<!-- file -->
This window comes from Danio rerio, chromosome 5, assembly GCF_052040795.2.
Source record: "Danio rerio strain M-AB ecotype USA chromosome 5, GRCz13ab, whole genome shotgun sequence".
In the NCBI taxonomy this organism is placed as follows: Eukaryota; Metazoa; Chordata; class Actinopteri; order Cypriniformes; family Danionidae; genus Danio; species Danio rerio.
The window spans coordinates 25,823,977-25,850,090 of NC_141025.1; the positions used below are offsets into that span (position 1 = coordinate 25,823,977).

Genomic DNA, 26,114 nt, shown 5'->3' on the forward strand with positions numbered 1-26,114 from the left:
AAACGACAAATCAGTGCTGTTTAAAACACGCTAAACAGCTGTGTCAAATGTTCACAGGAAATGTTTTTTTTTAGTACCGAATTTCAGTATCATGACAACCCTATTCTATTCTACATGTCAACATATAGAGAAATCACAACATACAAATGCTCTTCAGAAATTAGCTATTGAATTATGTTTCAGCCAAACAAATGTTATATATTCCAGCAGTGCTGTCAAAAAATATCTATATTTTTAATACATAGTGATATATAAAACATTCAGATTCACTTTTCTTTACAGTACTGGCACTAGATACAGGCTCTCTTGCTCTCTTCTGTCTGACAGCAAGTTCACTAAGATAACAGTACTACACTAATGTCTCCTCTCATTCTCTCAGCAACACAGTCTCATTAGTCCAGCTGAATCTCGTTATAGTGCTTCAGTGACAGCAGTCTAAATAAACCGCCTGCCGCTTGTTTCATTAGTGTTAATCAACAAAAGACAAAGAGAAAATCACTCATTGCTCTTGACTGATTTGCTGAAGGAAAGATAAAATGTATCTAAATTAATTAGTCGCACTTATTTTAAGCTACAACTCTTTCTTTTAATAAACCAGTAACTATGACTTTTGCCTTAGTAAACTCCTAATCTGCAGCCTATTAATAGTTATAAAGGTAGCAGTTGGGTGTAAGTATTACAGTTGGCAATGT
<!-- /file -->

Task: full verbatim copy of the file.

This window comes from Danio rerio, chromosome 5, assembly GCF_052040795.2.
Source record: "Danio rerio strain M-AB ecotype USA chromosome 5, GRCz13ab, whole genome shotgun sequence".
In the NCBI taxonomy this organism is placed as follows: Eukaryota; Metazoa; Chordata; class Actinopteri; order Cypriniformes; family Danionidae; genus Danio; species Danio rerio.
The window spans coordinates 25,823,977-25,850,090 of NC_141025.1; the positions used below are offsets into that span (position 1 = coordinate 25,823,977).

Genomic DNA, 26,114 nt, shown 5'->3' on the forward strand with positions numbered 1-26,114 from the left:
AAACGACAAATCAGTGCTGTTTAAAACACGCTAAACAGCTGTGTCAAATGTTCACAGGAAATGTTTTTTTTTAGTACCGAATTTCAGTATCATGACAACCCTATTCTATTCTACATGTCAACATATAGAGAAATCACAACATACAAATGCTCTTCAGAAATTAGCTATTGAATTATGTTTCAGCCAAACAAATGTTATATATTCCAGCAGTGCTGTCAAAAAATATCTATATTTTTAATACATAGTGATATATAAAACATTCAGATTCACTTTTCTTTACAGTACTGGCACTAGATACAGGCTCTCTTGCTCTCTTCTGTCTGACAGCAAGTTCACTAAGATAACAGTACTACACTAATGTCTCCTCTCATTCTCTCAGCAACACAGTCTCATTAGTCCAGCTGAATCTCGTTATAGTGCTTCAGTGACAGCAGTCTAAATAAACCGCCTGCCGCTTGTTTCATTAGTGTTAATCAACAAAAGACAAAGAGAAAATCACTCATTGCTCTTGACTGATTTGCTGAAGGAAAGATAAAATGTATCTAAATTAATTAGTCGCACTTATTTTAAGCTACAACTCTTTCTTTTAATAAACCAGTAACTATGACTTTTGCCTTAGTAAACTCCTAATCTGCAGCCTATTAATAGTTATAAAGGTAGCAGTTGGGTGTAAGTATTACAGTTGGCAATGT